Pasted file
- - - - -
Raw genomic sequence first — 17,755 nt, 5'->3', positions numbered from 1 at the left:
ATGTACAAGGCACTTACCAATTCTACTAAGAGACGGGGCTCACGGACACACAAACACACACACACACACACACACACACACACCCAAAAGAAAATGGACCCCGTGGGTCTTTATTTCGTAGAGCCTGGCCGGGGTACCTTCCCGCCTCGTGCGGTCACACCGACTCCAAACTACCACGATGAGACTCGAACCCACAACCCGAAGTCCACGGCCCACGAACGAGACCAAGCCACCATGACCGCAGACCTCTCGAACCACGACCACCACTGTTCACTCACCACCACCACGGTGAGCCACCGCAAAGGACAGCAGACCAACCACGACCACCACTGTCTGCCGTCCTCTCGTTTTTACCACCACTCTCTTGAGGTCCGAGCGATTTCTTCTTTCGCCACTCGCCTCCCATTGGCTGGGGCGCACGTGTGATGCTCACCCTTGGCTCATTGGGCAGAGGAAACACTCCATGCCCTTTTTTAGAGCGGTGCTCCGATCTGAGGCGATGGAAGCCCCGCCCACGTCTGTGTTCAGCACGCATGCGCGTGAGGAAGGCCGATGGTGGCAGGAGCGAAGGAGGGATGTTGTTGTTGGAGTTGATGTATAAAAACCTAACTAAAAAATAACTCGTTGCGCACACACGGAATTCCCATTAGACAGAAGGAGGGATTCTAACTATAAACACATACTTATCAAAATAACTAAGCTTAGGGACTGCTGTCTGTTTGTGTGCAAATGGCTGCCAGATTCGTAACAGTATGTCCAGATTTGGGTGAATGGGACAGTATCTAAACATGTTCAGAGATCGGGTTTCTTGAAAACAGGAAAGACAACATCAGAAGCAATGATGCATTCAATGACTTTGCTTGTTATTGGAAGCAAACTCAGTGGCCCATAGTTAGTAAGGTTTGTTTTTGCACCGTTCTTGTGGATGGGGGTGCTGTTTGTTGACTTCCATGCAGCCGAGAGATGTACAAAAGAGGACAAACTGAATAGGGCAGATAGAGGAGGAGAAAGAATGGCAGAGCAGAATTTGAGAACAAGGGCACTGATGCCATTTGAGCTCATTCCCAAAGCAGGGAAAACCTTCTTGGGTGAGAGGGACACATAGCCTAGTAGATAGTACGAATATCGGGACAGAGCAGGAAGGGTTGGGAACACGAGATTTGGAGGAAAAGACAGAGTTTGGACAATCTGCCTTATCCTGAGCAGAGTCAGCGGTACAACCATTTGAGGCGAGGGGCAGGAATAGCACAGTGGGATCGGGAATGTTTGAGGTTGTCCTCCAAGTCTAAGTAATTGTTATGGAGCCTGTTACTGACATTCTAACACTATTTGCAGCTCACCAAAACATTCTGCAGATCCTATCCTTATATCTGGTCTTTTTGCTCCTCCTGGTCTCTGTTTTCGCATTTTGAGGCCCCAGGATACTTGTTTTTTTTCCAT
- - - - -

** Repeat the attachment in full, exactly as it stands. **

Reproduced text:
Raw genomic sequence first — 17,755 nt, 5'->3', positions numbered from 1 at the left:
ATGTACAAGGCACTTACCAATTCTACTAAGAGACGGGGCTCACGGACACACAAACACACACACACACACACACACACACACACCCAAAAGAAAATGGACCCCGTGGGTCTTTATTTCGTAGAGCCTGGCCGGGGTACCTTCCCGCCTCGTGCGGTCACACCGACTCCAAACTACCACGATGAGACTCGAACCCACAACCCGAAGTCCACGGCCCACGAACGAGACCAAGCCACCATGACCGCAGACCTCTCGAACCACGACCACCACTGTTCACTCACCACCACCACGGTGAGCCACCGCAAAGGACAGCAGACCAACCACGACCACCACTGTCTGCCGTCCTCTCGTTTTTACCACCACTCTCTTGAGGTCCGAGCGATTTCTTCTTTCGCCACTCGCCTCCCATTGGCTGGGGCGCACGTGTGATGCTCACCCTTGGCTCATTGGGCAGAGGAAACACTCCATGCCCTTTTTTAGAGCGGTGCTCCGATCTGAGGCGATGGAAGCCCCGCCCACGTCTGTGTTCAGCACGCATGCGCGTGAGGAAGGCCGATGGTGGCAGGAGCGAAGGAGGGATGTTGTTGTTGGAGTTGATGTATAAAAACCTAACTAAAAAATAACTCGTTGCGCACACACGGAATTCCCATTAGACAGAAGGAGGGATTCTAACTATAAACACATACTTATCAAAATAACTAAGCTTAGGGACTGCTGTCTGTTTGTGTGCAAATGGCTGCCAGATTCGTAACAGTATGTCCAGATTTGGGTGAATGGGACAGTATCTAAACATGTTCAGAGATCGGGTTTCTTGAAAACAGGAAAGACAACATCAGAAGCAATGATGCATTCAATGACTTTGCTTGTTATTGGAAGCAAACTCAGTGGCCCATAGTTAGTAAGGTTTGTTTTTGCACCGTTCTTGTGGATGGGGGTGCTGTTTGTTGACTTCCATGCAGCCGAGAGATGTACAAAAGAGGACAAACTGAATAGGGCAGATAGAGGAGGAGAAAGAATGGCAGAGCAGAATTTGAGAACAAGGGCACTGATGCCATTTGAGCTCATTCCCAAAGCAGGGAAAACCTTCTTGGGTGAGAGGGACACATAGCCTAGTAGATAGTACGAATATCGGGACAGAGCAGGAAGGGTTGGGAACACGAGATTTGGAGGAAAAGACAGAGTTTGGACAATCTGCCTTATCCTGAGCAGAGTCAGCGGTACAACCATTTGAGGCGAGGGGCAGGAATAGCACAGTGGGATCGGGAATGTTTGAGGTTGTCCTCCAAGTCTAAGTAATTGTTATGGAGCCTGTTACTGACATTCTAACACTATTTGCAGCTCACCAAAACATTCTGCAGATCCTATCCTTATATCTGGTCTTTTTGCTCCTCCTGGTCTCTGTTTTCGCATTTTGAGGCCCCAGGATACTTGTTTTTTTTCCAT